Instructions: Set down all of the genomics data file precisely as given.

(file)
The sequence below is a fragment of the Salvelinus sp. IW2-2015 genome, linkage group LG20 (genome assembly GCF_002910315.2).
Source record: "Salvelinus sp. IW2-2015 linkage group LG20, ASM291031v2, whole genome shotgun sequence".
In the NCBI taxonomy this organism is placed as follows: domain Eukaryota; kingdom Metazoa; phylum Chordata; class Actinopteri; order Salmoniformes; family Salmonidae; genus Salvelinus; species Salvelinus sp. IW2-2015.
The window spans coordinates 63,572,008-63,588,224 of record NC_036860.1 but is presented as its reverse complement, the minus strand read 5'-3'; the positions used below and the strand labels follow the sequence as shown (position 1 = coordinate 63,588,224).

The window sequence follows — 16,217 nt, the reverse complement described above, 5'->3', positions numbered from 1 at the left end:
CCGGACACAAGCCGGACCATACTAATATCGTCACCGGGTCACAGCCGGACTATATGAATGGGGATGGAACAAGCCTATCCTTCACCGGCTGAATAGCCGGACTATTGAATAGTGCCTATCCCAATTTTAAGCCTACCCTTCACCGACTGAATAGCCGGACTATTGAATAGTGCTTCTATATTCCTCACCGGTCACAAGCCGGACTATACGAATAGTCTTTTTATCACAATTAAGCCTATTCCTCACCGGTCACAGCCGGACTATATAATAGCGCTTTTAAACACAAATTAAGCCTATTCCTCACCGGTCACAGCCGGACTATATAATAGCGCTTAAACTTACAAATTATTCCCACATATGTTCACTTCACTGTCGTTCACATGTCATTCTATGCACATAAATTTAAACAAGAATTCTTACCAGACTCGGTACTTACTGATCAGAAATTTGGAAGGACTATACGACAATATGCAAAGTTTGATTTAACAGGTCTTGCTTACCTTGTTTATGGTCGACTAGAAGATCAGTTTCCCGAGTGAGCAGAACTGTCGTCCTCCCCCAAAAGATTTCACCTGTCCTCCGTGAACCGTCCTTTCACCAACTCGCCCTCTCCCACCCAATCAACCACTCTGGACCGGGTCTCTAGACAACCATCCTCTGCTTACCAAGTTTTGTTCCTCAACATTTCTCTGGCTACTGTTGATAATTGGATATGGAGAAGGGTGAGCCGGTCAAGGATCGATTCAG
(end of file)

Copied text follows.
The sequence below is a fragment of the Salvelinus sp. IW2-2015 genome, linkage group LG20 (genome assembly GCF_002910315.2).
Source record: "Salvelinus sp. IW2-2015 linkage group LG20, ASM291031v2, whole genome shotgun sequence".
In the NCBI taxonomy this organism is placed as follows: domain Eukaryota; kingdom Metazoa; phylum Chordata; class Actinopteri; order Salmoniformes; family Salmonidae; genus Salvelinus; species Salvelinus sp. IW2-2015.
The window spans coordinates 63,572,008-63,588,224 of record NC_036860.1 but is presented as its reverse complement, the minus strand read 5'-3'; the positions used below and the strand labels follow the sequence as shown (position 1 = coordinate 63,588,224).

The window sequence follows — 16,217 nt, the reverse complement described above, 5'->3', positions numbered from 1 at the left end:
CCGGACACAAGCCGGACCATACTAATATCGTCACCGGGTCACAGCCGGACTATATGAATGGGGATGGAACAAGCCTATCCTTCACCGGCTGAATAGCCGGACTATTGAATAGTGCCTATCCCAATTTTAAGCCTACCCTTCACCGACTGAATAGCCGGACTATTGAATAGTGCTTCTATATTCCTCACCGGTCACAAGCCGGACTATACGAATAGTCTTTTTATCACAATTAAGCCTATTCCTCACCGGTCACAGCCGGACTATATAATAGCGCTTTTAAACACAAATTAAGCCTATTCCTCACCGGTCACAGCCGGACTATATAATAGCGCTTAAACTTACAAATTATTCCCACATATGTTCACTTCACTGTCGTTCACATGTCATTCTATGCACATAAATTTAAACAAGAATTCTTACCAGACTCGGTACTTACTGATCAGAAATTTGGAAGGACTATACGACAATATGCAAAGTTTGATTTAACAGGTCTTGCTTACCTTGTTTATGGTCGACTAGAAGATCAGTTTCCCGAGTGAGCAGAACTGTCGTCCTCCCCCAAAAGATTTCACCTGTCCTCCGTGAACCGTCCTTTCACCAACTCGCCCTCTCCCACCCAATCAACCACTCTGGACCGGGTCTCTAGACAACCATCCTCTGCTTACCAAGTTTTGTTCCTCAACATTTCTCTGGCTACTGTTGATAATTGGATATGGAGAAGGGTGAGCCGGTCAAGGATCGATTCAG